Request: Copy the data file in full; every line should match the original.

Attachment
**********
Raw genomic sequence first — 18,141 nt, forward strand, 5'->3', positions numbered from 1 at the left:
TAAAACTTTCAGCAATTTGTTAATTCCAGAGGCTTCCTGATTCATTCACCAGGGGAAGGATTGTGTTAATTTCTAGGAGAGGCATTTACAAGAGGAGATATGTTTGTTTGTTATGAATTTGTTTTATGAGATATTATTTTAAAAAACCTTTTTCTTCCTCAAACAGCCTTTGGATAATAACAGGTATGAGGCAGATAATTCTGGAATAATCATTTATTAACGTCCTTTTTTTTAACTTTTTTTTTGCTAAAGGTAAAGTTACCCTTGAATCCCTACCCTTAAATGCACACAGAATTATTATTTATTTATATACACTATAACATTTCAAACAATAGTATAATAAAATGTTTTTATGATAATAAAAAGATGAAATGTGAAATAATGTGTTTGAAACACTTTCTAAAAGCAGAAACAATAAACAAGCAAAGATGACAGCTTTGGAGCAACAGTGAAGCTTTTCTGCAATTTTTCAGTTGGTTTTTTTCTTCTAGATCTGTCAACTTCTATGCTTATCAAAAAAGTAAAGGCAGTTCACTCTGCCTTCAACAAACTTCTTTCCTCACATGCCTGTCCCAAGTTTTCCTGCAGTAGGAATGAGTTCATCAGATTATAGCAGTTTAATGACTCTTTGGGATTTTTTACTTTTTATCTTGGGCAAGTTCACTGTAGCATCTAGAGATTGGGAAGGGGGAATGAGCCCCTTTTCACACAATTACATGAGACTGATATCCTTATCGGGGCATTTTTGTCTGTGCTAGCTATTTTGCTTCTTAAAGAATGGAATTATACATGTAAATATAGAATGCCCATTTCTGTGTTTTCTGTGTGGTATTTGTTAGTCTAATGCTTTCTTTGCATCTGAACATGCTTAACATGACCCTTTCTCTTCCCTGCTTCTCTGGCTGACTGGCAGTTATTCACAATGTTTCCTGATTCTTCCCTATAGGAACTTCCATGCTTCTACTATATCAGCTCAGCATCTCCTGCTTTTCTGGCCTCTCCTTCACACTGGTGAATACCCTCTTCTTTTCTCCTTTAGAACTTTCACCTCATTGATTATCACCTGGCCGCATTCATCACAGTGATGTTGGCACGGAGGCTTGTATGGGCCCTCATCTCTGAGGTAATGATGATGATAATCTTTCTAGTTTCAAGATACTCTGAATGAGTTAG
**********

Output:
Raw genomic sequence first — 18,141 nt, forward strand, 5'->3', positions numbered from 1 at the left:
TAAAACTTTCAGCAATTTGTTAATTCCAGAGGCTTCCTGATTCATTCACCAGGGGAAGGATTGTGTTAATTTCTAGGAGAGGCATTTACAAGAGGAGATATGTTTGTTTGTTATGAATTTGTTTTATGAGATATTATTTTAAAAAACCTTTTTCTTCCTCAAACAGCCTTTGGATAATAACAGGTATGAGGCAGATAATTCTGGAATAATCATTTATTAACGTCCTTTTTTTTAACTTTTTTTTTGCTAAAGGTAAAGTTACCCTTGAATCCCTACCCTTAAATGCACACAGAATTATTATTTATTTATATACACTATAACATTTCAAACAATAGTATAATAAAATGTTTTTATGATAATAAAAAGATGAAATGTGAAATAATGTGTTTGAAACACTTTCTAAAAGCAGAAACAATAAACAAGCAAAGATGACAGCTTTGGAGCAACAGTGAAGCTTTTCTGCAATTTTTCAGTTGGTTTTTTTCTTCTAGATCTGTCAACTTCTATGCTTATCAAAAAAGTAAAGGCAGTTCACTCTGCCTTCAACAAACTTCTTTCCTCACATGCCTGTCCCAAGTTTTCCTGCAGTAGGAATGAGTTCATCAGATTATAGCAGTTTAATGACTCTTTGGGATTTTTTACTTTTTATCTTGGGCAAGTTCACTGTAGCATCTAGAGATTGGGAAGGGGGAATGAGCCCCTTTTCACACAATTACATGAGACTGATATCCTTATCGGGGCATTTTTGTCTGTGCTAGCTATTTTGCTTCTTAAAGAATGGAATTATACATGTAAATATAGAATGCCCATTTCTGTGTTTTCTGTGTGGTATTTGTTAGTCTAATGCTTTCTTTGCATCTGAACATGCTTAACATGACCCTTTCTCTTCCCTGCTTCTCTGGCTGACTGGCAGTTATTCACAATGTTTCCTGATTCTTCCCTATAGGAACTTCCATGCTTCTACTATATCAGCTCAGCATCTCCTGCTTTTCTGGCCTCTCCTTCACACTGGTGAATACCCTCTTCTTTTCTCCTTTAGAACTTTCACCTCATTGATTATCACCTGGCCGCATTCATCACAGTGATGTTGGCACGGAGGCTTGTATGGGCCCTCATCTCTGAGGTAATGATGATGATAATCTTTCTAGTTTCAAGATACTCTGAATGAGTTAG